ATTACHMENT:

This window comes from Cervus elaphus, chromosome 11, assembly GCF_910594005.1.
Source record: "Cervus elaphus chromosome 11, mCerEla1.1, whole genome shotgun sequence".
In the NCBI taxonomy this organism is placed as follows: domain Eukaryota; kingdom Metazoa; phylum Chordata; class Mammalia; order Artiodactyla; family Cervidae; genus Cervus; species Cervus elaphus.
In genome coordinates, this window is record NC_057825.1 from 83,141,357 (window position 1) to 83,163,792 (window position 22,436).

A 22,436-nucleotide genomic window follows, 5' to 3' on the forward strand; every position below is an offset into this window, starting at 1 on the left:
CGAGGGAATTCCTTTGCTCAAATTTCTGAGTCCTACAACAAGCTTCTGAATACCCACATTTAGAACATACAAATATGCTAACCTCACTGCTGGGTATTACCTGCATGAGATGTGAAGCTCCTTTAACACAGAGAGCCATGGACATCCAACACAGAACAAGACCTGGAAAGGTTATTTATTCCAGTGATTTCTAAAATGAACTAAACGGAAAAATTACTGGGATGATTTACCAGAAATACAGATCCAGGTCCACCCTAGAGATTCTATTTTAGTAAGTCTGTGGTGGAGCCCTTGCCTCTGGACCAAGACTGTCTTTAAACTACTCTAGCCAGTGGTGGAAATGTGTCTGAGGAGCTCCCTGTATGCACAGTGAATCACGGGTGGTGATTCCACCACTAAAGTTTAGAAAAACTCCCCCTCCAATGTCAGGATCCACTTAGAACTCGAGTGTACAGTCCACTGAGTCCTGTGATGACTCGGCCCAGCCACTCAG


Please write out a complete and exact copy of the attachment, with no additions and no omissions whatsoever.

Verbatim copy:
This window comes from Cervus elaphus, chromosome 11, assembly GCF_910594005.1.
Source record: "Cervus elaphus chromosome 11, mCerEla1.1, whole genome shotgun sequence".
In the NCBI taxonomy this organism is placed as follows: domain Eukaryota; kingdom Metazoa; phylum Chordata; class Mammalia; order Artiodactyla; family Cervidae; genus Cervus; species Cervus elaphus.
In genome coordinates, this window is record NC_057825.1 from 83,141,357 (window position 1) to 83,163,792 (window position 22,436).

A 22,436-nucleotide genomic window follows, 5' to 3' on the forward strand; every position below is an offset into this window, starting at 1 on the left:
CGAGGGAATTCCTTTGCTCAAATTTCTGAGTCCTACAACAAGCTTCTGAATACCCACATTTAGAACATACAAATATGCTAACCTCACTGCTGGGTATTACCTGCATGAGATGTGAAGCTCCTTTAACACAGAGAGCCATGGACATCCAACACAGAACAAGACCTGGAAAGGTTATTTATTCCAGTGATTTCTAAAATGAACTAAACGGAAAAATTACTGGGATGATTTACCAGAAATACAGATCCAGGTCCACCCTAGAGATTCTATTTTAGTAAGTCTGTGGTGGAGCCCTTGCCTCTGGACCAAGACTGTCTTTAAACTACTCTAGCCAGTGGTGGAAATGTGTCTGAGGAGCTCCCTGTATGCACAGTGAATCACGGGTGGTGATTCCACCACTAAAGTTTAGAAAAACTCCCCCTCCAATGTCAGGATCCACTTAGAACTCGAGTGTACAGTCCACTGAGTCCTGTGATGACTCGGCCCAGCCACTCAG